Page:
Mother Nature Recipes – Step-by-step Guide

We throw away too much food: roughly 40% of what we produce for human consumption in America.

And while the fight against food waste is one we should fight every day, gets thrown away at various stages of the production process: it’s left on the fields, discarded at the warehouse, and if it makes it that far, ignored at the grocery store.

But we even waste perfectly edible produce on a smaller scale in our own homes.

About Mother Nature Recipes

On this page, you will find a broad selection of Recipes. I say recipes, but as you will see my idea of cooking is pretty relaxed, and not very structured. Don’t expect ‘250 grams of this’ and ‘half cup of that’ and precise times, temperatures, etc.

I tend to measure most things by ‘the handful’, and my cooking times are based on trial and error. This is not because I am hopelessly inept in the kitchen, this is because I believe that the best healthy cooking should be basic, not fancy and over-complicated.

Ingredients should be minimal, ideally only 2 or 3 things to a meal, rarely more than 5 or 6 as a maximum.

Most meals I cook, are based around throwing a few ingredients in the oven, or in a pan, or in a steamer, and warming them up a bit, then we’re all done. Nothing complicated or demanding involved.

The food I cook is basic, mostly meat and vegetables, nothing too fancy. This is real cooking, for real people, with busy lives. This is honest, hearty, healthy REAL food.

Scrambled Eggs

This is how I like to do eggs – I slip a dash of extra virgin olive oil in the pan and then stir fry a handful of kale around till it softens a little, then crack 3 or 4 eggs in and scramble away.

Breakfast in less than 5 minutes

I have been adding greens to my eggs for so long now that eggs without greens taste bland to me.

Try it – yummy!!

A slow-roasted pork joint served with steamed seasonal veggies and nothing else (no apple sauce, no gravy, no starchy carbs, just meat, and vegetables) is perfect fuel designed by Mother Nature.

Slow roasted, the meat is tender and juicy, and the shoulder contains enough fat to keep the meat sweet and succulent. If lightly steamed, the veggies retain enough of their natural waters that they are still ‘wet’ to taste, not soggy from over-cooking.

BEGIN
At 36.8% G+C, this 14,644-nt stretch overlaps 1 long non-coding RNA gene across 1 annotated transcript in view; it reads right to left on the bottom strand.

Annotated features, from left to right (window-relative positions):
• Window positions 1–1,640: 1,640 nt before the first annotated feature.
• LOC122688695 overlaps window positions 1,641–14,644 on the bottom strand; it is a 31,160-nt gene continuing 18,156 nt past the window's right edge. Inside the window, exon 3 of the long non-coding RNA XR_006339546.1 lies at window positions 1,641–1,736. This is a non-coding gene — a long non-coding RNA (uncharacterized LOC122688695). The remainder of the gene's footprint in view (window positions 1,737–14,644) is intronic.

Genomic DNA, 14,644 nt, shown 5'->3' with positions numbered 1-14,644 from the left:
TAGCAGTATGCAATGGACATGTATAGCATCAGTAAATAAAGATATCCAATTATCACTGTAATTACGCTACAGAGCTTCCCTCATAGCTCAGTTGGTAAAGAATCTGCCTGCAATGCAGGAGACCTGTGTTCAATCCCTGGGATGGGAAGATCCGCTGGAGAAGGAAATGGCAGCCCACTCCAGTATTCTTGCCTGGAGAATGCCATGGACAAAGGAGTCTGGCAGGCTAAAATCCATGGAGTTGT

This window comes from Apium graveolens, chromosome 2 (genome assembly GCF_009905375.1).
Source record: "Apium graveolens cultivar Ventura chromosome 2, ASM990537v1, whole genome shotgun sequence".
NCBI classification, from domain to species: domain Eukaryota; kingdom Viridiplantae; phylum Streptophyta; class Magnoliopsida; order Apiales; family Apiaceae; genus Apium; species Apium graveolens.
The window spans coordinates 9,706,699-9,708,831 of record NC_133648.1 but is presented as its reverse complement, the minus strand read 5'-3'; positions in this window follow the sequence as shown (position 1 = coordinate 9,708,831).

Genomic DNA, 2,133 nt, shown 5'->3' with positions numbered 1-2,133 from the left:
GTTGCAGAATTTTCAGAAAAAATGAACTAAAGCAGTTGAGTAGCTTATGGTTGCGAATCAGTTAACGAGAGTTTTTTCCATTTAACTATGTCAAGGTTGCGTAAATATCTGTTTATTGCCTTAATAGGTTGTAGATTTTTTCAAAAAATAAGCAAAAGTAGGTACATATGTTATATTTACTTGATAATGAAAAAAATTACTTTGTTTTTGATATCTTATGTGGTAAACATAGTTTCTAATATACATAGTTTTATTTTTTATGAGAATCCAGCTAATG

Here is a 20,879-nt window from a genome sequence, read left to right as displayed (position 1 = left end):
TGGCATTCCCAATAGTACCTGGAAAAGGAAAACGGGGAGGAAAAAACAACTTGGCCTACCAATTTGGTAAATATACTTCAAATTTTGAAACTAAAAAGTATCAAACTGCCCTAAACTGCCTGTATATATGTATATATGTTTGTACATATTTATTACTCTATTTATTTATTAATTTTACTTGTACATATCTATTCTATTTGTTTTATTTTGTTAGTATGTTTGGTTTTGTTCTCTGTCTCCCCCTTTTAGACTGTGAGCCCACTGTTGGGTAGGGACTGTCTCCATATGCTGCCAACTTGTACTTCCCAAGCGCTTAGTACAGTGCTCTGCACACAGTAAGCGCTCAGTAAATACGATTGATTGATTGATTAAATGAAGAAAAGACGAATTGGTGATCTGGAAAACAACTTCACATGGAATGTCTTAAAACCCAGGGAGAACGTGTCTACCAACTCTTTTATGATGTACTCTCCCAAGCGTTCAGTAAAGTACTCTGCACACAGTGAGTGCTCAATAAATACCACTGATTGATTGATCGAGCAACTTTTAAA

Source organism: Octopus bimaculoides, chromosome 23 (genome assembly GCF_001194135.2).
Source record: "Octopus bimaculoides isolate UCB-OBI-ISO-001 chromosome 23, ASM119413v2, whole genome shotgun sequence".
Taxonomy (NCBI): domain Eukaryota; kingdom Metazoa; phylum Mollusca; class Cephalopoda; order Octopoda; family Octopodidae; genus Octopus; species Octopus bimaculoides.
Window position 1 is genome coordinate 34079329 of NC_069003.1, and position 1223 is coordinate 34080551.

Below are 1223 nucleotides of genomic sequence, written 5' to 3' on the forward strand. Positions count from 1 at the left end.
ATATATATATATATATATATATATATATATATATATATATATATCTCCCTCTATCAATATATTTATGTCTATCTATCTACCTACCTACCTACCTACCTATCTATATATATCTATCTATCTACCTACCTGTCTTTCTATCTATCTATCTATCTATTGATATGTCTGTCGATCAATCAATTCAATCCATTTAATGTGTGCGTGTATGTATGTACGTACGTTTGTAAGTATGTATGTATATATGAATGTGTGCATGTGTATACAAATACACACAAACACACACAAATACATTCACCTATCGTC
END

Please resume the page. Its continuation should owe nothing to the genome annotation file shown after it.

Together, this meal is moist and refreshing and you should not need a drink with it. Provided you are healthily hydrated before eating, you do not need gravy, a glass of wine, or anything else to wash this meal down.


  • 2kg bone-in shoulder of pork, skin on
  • sea salt and freshly ground black pepper
  • 2 red onions, halved
  • 2 carrots, halved lengthways
  • 2 sticks of celery, halved
  • 1 bulb of garlic, broken into cloves


Prep time: 10 mins

Cook time: 6 hours

Leaving the bone in adds a bit of extra flavor and having a layer of fat helps to keep the meat nice and moist as it roasts. This isn’t the kind of joint you carve into neat slices. If you’ve cooked it right, it should pull apart into shreds with a couple of forks.

If you’re worried about scoring the crackling yourself, ask your butcher to do it for you, that’s what he’s there for.

Preheat your oven to 220°C/425°F/gas 7.

Place your pork on a clean work surface, skin-side up. Get yourself a small sharp knife and make scores about a centimeter apart through the skin into the fat, but not so deep that you cut into the meat.

If the joint is tied, try not to cut through the string. Rub salt right into all the scores you’ve just made, pulling the skin apart a little if you need to.

Brush any excess salt off the surface then turn it over. Season the underside of the meat with a few pinches of salt and pepper. Place your pork, skin-side up, in a roasting tray and pop in the preheated oven.

Roast for 30 minutes, until the skin of the pork, has started to puff up and you can see it turning into crackling.

At this point, turn the heat down to 170°C/325 F/gas 3, cover the pork snugly with a double layer of tinfoil, pop back in the oven and roast for a further 4 and a half hours.

Take out of the oven, take the foil off, and baste the meat with the fat in the bottom of the tray. Carefully lift the pork up and transfer to a chopping board.

Spoon all but a couple of tablespoons of fat out.

Add all the veg, garlic and bay leaves to the tray and stir them into the fat. Place the pork back on top of everything and return to the stove without the foil to roast for another hour.

By this time the meat should be meltingly soft and tender. Carefully move the meat to a serving dish, cover again with tinfoil and leave to rest while you make ready to serve.

Pork leftovers;

So you’ve cooked the recipe above, and there is leftover pork for lunch the next day.

Stick heat under a pan, slip in a drizzle of extra virgin olive oil, throw in some greens, throw in some pork, stir fry for a couple of minutes, just enough to warm everything up and soften the greens.

Lunch, done in 5 minutes.

It’s all so easy!

No access to a cooker?

Make a salad, in Tupperware, throw the pork in cold, shredded. Easy.

No pork? Use chicken…lamb…turkey…see, it’s easy!

Additional References;

  1. Preparing Cassava – Food Recipe Methods
  2. Himalayan Salt Detox Benefits
  3. Health & Physical Fitness Revised Guides

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